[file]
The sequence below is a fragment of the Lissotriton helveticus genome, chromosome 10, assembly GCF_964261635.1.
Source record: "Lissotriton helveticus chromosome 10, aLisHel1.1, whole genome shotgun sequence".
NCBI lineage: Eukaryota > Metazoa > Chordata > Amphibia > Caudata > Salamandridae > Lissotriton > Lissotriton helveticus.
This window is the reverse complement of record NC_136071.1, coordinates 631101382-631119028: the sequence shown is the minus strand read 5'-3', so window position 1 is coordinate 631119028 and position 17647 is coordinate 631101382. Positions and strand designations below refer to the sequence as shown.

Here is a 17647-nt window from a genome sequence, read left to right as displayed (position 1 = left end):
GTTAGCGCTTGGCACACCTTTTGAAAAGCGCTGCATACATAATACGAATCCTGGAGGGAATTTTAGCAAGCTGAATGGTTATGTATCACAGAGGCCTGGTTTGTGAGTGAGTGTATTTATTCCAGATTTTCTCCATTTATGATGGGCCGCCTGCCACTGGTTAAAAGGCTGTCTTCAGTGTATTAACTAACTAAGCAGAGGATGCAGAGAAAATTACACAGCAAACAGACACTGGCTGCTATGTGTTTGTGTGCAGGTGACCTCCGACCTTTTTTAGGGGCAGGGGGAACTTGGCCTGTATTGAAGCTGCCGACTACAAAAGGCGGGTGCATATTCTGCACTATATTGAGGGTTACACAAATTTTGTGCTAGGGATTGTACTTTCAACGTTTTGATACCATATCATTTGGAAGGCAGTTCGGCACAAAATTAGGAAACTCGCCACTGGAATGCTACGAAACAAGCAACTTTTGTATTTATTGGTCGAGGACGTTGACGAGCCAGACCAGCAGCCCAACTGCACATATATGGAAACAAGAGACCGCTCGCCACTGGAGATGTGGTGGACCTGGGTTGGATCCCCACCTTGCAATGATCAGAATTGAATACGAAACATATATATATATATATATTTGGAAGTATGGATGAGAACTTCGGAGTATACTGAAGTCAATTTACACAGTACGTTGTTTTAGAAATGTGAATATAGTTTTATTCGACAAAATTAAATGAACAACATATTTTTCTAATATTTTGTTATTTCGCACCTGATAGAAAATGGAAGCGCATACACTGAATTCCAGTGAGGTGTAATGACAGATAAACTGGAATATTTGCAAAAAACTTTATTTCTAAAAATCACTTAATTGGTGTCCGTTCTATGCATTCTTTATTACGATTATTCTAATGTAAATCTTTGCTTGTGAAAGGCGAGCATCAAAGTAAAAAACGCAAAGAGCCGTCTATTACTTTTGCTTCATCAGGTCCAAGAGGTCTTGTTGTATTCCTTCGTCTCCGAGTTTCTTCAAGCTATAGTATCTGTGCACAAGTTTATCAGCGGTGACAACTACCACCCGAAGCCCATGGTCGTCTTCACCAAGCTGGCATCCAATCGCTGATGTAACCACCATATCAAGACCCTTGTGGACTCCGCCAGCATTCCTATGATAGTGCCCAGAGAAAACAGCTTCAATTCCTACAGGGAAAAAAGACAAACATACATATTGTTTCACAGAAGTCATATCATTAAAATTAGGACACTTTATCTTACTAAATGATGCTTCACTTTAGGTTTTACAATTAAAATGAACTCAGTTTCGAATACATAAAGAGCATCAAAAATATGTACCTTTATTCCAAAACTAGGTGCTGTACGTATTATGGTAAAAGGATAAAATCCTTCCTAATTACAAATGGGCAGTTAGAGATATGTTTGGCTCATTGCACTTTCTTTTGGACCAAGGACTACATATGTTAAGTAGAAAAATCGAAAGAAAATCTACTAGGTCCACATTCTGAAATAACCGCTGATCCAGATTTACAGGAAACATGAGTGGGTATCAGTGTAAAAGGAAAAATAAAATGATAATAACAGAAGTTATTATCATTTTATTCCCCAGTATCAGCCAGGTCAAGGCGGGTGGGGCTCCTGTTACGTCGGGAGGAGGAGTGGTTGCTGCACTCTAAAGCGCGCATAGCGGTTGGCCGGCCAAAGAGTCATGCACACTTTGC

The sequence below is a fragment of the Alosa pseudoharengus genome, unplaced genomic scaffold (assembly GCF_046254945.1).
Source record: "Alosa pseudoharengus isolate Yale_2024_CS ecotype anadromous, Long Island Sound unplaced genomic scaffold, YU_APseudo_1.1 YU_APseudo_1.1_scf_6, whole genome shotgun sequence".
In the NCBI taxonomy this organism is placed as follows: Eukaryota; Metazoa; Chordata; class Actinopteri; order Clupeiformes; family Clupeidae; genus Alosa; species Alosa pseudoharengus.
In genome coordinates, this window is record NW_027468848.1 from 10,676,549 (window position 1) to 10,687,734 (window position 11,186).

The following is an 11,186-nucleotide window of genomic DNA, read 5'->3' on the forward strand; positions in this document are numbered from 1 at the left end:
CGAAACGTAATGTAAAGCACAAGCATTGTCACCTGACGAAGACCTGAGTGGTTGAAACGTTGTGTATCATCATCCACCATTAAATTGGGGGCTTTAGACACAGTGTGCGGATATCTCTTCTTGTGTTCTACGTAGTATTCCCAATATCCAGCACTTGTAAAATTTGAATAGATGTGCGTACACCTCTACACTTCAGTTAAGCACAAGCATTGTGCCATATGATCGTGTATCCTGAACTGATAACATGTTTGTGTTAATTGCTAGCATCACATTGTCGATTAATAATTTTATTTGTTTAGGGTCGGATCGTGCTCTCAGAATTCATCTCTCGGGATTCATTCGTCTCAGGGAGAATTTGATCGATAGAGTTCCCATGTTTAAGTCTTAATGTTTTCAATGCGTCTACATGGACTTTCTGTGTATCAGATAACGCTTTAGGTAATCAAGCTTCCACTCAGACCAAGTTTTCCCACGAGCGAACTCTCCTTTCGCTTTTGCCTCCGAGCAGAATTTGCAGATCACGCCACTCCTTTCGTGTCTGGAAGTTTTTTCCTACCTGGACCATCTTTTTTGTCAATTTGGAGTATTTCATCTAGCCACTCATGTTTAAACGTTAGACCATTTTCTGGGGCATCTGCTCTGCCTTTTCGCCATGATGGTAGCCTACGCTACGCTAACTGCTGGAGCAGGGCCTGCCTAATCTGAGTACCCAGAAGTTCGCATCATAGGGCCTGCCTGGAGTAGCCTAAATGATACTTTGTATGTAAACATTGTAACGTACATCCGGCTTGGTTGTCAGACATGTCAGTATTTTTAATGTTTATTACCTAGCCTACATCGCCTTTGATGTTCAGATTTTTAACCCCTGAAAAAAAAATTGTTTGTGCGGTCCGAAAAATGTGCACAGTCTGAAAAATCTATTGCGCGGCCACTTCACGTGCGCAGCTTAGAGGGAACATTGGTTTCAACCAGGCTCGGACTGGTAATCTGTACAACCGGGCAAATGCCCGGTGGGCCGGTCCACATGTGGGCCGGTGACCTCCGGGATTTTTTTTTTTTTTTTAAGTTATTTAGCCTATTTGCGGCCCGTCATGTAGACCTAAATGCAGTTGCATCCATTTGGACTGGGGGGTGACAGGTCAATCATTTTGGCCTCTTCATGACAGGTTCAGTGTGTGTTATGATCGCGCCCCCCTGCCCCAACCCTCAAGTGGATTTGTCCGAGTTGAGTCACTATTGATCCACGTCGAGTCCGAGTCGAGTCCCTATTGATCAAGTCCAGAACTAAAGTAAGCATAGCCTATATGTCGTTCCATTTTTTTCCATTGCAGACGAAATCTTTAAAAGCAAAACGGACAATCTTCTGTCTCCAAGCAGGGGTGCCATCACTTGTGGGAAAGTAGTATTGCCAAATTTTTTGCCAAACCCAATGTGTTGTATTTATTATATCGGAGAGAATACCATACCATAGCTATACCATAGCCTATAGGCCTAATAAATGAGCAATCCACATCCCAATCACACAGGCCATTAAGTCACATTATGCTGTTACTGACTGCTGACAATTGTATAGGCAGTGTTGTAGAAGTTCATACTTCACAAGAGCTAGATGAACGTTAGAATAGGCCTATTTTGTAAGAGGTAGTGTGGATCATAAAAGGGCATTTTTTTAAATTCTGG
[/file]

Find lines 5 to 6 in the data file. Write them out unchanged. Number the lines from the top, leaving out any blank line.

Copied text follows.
Here is a 17647-nt window from a genome sequence, read left to right as displayed (position 1 = left end):
GTTAGCGCTTGGCACACCTTTTGAAAAGCGCTGCATACATAATACGAATCCTGGAGGGAATTTTAGCAAGCTGAATGGTTATGTATCACAGAGGCCTGGTTTGTGAGTGAGTGTATTTATTCCAGATTTTCTCCATTTATGATGGGCCGCCTGCCACTGGTTAAAAGGCTGTCTTCAGTGTATTAACTAACTAAGCAGAGGATGCAGAGAAAATTACACAGCAAACAGACACTGGCTGCTATGTGTTTGTGTGCAGGTGACCTCCGACCTTTTTTAGGGGCAGGGGGAACTTGGCCTGTATTGAAGCTGCCGACTACAAAAGGCGGGTGCATATTCTGCACTATATTGAGGGTTACACAAATTTTGTGCTAGGGATTGTACTTTCAACGTTTTGATACCATATCATTTGGAAGGCAGTTCGGCACAAAATTAGGAAACTCGCCACTGGAATGCTACGAAACAAGCAACTTTTGTATTTATTGGTCGAGGACGTTGACGAGCCAGACCAGCAGCCCAACTGCACATATATGGAAACAAGAGACCGCTCGCCACTGGAGATGTGGTGGACCTGGGTTGGATCCCCACCTTGCAATGATCAGAATTGAATACGAAACATATATATATATATATATTTGGAAGTATGGATGAGAACTTCGGAGTATACTGAAGTCAATTTACACAGTACGTTGTTTTAGAAATGTGAATATAGTTTTATTCGACAAAATTAAATGAACAACATATTTTTCTAATATTTTGTTATTTCGCACCTGATAGAAAATGGAAGCGCATACACTGAATTCCAGTGAGGTGTAATGACAGATAAACTGGAATATTTGCAAAAAACTTTATTTCTAAAAATCACTTAATTGGTGTCCGTTCTATGCATTCTTTATTACGATTATTCTAATGTAAATCTTTGCTTGTGAAAGGCGAGCATCAAAGTAAAAAACGCAAAGAGCCGTCTATTACTTTTGCTTCATCAGGTCCAAGAGGTCTTGTTGTATTCCTTCGTCTCCGAGTTTCTTCAAGCTATAGTATCTGTGCACAAGTTTATCAGCGGTGACAACTACCACCCGAAGCCCATGGTCGTCTTCACCAAGCTGGCATCCAATCGCTGATGTAACCACCATATCAAGACCCTTGTGGACTCCGCCAGCATTCCTATGATAGTGCCCAGAGAAAACAGCTTCAATTCCTACAGGGAAAAAAGACAAACATACATATTGTTTCACAGAAGTCATATCATTAAAATTAGGACACTTTATCTTACTAAATGATGCTTCACTTTAGGTTTTACAATTAAAATGAACTCAGTTTCGAATACATAAAGAGCATCAAAAATATGTACCTTTATTCCAAAACTAGGTGCTGTACGTATTATGGTAAAAGGATAAAATCCTTCCTAATTACAAATGGGCAGTTAGAGATATGTTTGGCTCATTGCACTTTCTTTTGGACCAAGGACTACATATGTTAAGTAGAAAAATCGAAAGAAAATCTACTAGGTCCACATTCTGAAATAACCGCTGATCCAGATTTACAGGAAACATGAGTGGGTATCAGTGTAAAAGGAAAAATAAAATGATAATAACAGAAGTTATTATCATTTTATTCCCCAGTATCAGCCAGGTCAAGGCGGGTGGGGCTCCTGTTACGTCGGGAGGAGGAGTGGTTGCTGCACTCTAAAGCGCGCATAGCGGTTGGCCGGCCAAAGAGTCATGCACACTTTGC